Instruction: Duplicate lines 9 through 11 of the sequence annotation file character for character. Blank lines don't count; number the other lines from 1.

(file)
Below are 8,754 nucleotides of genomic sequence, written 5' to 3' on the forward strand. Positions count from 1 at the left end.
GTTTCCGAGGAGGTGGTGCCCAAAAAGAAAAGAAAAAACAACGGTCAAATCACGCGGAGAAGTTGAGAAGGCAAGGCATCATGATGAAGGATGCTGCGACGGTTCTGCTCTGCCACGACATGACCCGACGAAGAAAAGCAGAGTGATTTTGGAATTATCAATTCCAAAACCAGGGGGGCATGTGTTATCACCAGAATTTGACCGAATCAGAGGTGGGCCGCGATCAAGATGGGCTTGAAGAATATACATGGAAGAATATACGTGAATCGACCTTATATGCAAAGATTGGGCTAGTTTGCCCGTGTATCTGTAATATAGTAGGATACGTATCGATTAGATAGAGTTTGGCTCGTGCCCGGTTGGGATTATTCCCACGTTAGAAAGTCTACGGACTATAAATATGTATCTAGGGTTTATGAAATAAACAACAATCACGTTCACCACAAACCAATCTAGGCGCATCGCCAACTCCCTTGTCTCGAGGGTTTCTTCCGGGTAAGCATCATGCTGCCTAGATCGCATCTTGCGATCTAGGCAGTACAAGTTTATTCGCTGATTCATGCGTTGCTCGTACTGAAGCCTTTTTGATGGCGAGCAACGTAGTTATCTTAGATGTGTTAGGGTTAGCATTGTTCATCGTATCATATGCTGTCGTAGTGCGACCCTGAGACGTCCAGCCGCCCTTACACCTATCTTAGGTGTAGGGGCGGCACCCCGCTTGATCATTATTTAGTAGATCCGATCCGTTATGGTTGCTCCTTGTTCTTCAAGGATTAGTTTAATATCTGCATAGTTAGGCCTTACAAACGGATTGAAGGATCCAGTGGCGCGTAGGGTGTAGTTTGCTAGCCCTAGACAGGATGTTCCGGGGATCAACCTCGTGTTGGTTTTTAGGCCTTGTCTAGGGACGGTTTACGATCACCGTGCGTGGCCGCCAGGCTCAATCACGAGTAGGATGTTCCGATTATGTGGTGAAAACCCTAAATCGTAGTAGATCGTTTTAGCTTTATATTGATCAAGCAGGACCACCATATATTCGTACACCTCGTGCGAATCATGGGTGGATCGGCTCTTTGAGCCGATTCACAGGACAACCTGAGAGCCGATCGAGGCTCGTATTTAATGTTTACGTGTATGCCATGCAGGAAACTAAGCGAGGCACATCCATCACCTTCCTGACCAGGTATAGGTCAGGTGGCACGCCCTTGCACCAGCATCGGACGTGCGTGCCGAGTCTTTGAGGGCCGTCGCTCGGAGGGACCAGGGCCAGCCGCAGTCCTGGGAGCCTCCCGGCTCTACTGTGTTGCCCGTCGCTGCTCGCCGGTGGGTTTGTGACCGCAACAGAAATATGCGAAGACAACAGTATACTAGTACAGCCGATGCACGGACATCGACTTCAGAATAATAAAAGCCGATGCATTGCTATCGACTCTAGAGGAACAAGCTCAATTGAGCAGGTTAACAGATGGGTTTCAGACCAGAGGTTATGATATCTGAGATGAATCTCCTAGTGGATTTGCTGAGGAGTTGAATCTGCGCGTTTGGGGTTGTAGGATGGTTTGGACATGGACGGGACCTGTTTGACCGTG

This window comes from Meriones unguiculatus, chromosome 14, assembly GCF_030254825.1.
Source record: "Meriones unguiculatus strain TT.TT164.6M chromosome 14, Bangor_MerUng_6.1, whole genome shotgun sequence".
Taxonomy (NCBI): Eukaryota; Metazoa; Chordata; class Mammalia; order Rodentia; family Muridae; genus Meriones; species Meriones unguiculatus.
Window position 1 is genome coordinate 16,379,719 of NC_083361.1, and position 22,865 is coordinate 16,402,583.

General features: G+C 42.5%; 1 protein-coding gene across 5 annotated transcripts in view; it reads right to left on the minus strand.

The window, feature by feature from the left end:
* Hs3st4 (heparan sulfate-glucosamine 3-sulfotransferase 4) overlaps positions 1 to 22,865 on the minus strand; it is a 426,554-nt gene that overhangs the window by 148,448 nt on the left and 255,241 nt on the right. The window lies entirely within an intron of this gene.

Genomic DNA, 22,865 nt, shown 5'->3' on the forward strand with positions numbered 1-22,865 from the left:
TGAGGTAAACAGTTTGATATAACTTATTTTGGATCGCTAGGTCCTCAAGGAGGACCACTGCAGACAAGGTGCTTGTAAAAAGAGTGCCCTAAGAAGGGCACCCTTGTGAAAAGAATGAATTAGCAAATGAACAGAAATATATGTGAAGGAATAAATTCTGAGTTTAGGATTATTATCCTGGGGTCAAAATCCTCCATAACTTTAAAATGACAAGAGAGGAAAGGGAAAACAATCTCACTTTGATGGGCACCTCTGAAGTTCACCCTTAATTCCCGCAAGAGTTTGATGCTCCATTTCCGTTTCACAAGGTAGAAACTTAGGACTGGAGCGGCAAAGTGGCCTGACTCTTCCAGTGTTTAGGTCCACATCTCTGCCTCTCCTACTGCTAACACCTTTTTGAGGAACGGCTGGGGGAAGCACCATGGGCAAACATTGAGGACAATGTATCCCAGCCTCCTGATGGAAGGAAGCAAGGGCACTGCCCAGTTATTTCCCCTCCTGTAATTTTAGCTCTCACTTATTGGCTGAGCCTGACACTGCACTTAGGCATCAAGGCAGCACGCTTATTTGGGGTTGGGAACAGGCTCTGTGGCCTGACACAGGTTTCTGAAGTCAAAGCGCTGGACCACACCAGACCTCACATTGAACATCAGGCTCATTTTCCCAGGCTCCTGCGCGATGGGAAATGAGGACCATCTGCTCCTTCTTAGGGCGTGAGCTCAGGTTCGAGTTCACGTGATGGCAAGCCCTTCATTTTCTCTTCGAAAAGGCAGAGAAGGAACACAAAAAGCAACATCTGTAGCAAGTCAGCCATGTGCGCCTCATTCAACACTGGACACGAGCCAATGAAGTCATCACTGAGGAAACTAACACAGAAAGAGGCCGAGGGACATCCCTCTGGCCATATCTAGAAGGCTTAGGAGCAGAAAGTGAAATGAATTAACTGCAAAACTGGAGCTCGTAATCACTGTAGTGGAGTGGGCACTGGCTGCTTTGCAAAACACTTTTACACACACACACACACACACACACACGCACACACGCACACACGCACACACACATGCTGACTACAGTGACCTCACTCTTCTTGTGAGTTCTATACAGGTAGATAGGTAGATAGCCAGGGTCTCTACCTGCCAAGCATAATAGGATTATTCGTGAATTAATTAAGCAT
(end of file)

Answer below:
* Hs3st4 (heparan sulfate-glucosamine 3-sulfotransferase 4) overlaps positions 1 to 22,865 on the minus strand; it is a 426,554-nt gene that overhangs the window by 148,448 nt on the left and 255,241 nt on the right. The window lies entirely within an intron of this gene.

Genomic DNA, 22,865 nt, shown 5'->3' on the forward strand with positions numbered 1-22,865 from the left:
TGAGGTAAACAGTTTGATATAACTTATTTTGGATCGCTAGGTCCTCAAGGAGGACCACTGCAGACAAGGTGCTTGTAAAAAGAGTGCCCTAAGAAGGGCACCCTTGTGAAAAGAATGAATTAGCAAATGAACAGAAATATATGTGAAGGAATAAATTCTGAGTTTAGGATTATTATCCTGGGGTCAAAATCCTCCATAACTTTAAAATGACAAGAGAGGAAAGGGAAAACAATCTCACTTTGATGGGCACCTCTGAAGTTCACCCTTAATTCCCGCAAGAGTTTGATGCTCCATTTCCGTTTCACAAGGTAGAAACTTAGGACTGGAGCGGCAAAGTGGCCTGACTCTTCCAGTGTTTAGGTCCACATCTCTGCCTCTCCTACTGCTAACACCTTTTTGAGGAACGGCTGGGGGAAGCACCATGGGCAAACATTGAGGACAATGTATCCCAGCCTCCTGATGGAAGGAAGCAAGGGCACTGCCCAGTTATTTCCCCTCCTGTAATTTTAGCTCTCACTTATTGGCTGAGCCTGACACTGCACTTAGGCATCAAGGCAGCACGCTTATTTGGGGTTGGGAACAGGCTCTGTGGCCTGACACAGGTTTCTGAAGTCAAAGCGCTGGACCACACCAGACCTCACATTGAACATCAGGCTCATTTTCCCAGGCTCCTGCGCGATGGGAAATGAGGACCATCTGCTCCTTCTTAGGGCGTGAGCTCAGGTTCGAGTTCACGTGATGGCAAGCCCTTCATTTTCTCTTCGAAAAGGCAGAGAAGGAACACAAAAAGCAACATCTGTAGCAAGTCAGCCATGTGCGCCTCATTCAACACTGGACACGAGCCAATGAAGTCATCACTGAGGAAACTAACACAGAAAGAGGCCGAGGGACATCCCTCTGGCCATATCTAGAAGGCTTAGGAGCAGAAAGTGAAATGAATTAACTGCAAAACTGGAGCTCGTAATCACTGTAGTGGAGTGGGCACTGGCTGCTTTGCAAAACACTTTTACACACACACACACACACACACACACGCACACACGCACACACGCACACACACATGCTGACTACAGTGACCTCACTCTTCTTGTGAGTTCTATACAGGTAGATAGGTAGATAGCCAGGGTCTCTACCTGCCAAGCATAATAGGATTATTCGTGAATTAATTAAGCAT